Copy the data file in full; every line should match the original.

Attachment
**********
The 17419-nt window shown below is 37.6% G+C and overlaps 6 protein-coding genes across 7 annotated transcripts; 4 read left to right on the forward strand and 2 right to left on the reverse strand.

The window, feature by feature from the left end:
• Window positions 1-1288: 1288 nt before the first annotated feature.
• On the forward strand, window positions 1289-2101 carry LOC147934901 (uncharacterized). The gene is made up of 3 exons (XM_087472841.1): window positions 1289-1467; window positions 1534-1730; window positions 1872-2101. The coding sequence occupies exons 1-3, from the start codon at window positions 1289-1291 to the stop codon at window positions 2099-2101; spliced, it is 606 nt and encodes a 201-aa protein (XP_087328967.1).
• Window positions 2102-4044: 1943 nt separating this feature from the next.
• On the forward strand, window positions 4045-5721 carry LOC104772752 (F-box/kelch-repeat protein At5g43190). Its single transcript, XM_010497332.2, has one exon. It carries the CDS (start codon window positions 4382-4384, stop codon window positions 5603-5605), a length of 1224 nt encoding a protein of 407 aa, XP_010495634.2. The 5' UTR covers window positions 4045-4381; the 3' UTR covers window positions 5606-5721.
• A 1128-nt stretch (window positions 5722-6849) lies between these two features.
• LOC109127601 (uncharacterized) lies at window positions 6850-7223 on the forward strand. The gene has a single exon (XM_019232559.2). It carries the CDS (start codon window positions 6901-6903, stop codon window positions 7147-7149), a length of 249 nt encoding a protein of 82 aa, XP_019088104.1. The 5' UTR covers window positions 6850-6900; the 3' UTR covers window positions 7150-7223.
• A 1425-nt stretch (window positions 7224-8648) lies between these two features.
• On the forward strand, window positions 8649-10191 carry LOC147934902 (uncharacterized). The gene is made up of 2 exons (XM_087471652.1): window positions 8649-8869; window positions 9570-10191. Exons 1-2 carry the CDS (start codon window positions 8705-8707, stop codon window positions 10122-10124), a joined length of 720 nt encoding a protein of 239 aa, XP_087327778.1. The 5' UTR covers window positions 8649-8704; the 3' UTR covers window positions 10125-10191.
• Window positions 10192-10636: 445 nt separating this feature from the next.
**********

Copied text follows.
The 17419-nt window shown below is 37.6% G+C and overlaps 6 protein-coding genes across 7 annotated transcripts; 4 read left to right on the forward strand and 2 right to left on the reverse strand.

The window, feature by feature from the left end:
• Window positions 1-1288: 1288 nt before the first annotated feature.
• On the forward strand, window positions 1289-2101 carry LOC147934901 (uncharacterized). The gene is made up of 3 exons (XM_087472841.1): window positions 1289-1467; window positions 1534-1730; window positions 1872-2101. The coding sequence occupies exons 1-3, from the start codon at window positions 1289-1291 to the stop codon at window positions 2099-2101; spliced, it is 606 nt and encodes a 201-aa protein (XP_087328967.1).
• Window positions 2102-4044: 1943 nt separating this feature from the next.
• On the forward strand, window positions 4045-5721 carry LOC104772752 (F-box/kelch-repeat protein At5g43190). Its single transcript, XM_010497332.2, has one exon. It carries the CDS (start codon window positions 4382-4384, stop codon window positions 5603-5605), a length of 1224 nt encoding a protein of 407 aa, XP_010495634.2. The 5' UTR covers window positions 4045-4381; the 3' UTR covers window positions 5606-5721.
• A 1128-nt stretch (window positions 5722-6849) lies between these two features.
• LOC109127601 (uncharacterized) lies at window positions 6850-7223 on the forward strand. The gene has a single exon (XM_019232559.2). It carries the CDS (start codon window positions 6901-6903, stop codon window positions 7147-7149), a length of 249 nt encoding a protein of 82 aa, XP_019088104.1. The 5' UTR covers window positions 6850-6900; the 3' UTR covers window positions 7150-7223.
• A 1425-nt stretch (window positions 7224-8648) lies between these two features.
• On the forward strand, window positions 8649-10191 carry LOC147934902 (uncharacterized). The gene is made up of 2 exons (XM_087471652.1): window positions 8649-8869; window positions 9570-10191. Exons 1-2 carry the CDS (start codon window positions 8705-8707, stop codon window positions 10122-10124), a joined length of 720 nt encoding a protein of 239 aa, XP_087327778.1. The 5' UTR covers window positions 8649-8704; the 3' UTR covers window positions 10125-10191.
• Window positions 10192-10636: 445 nt separating this feature from the next.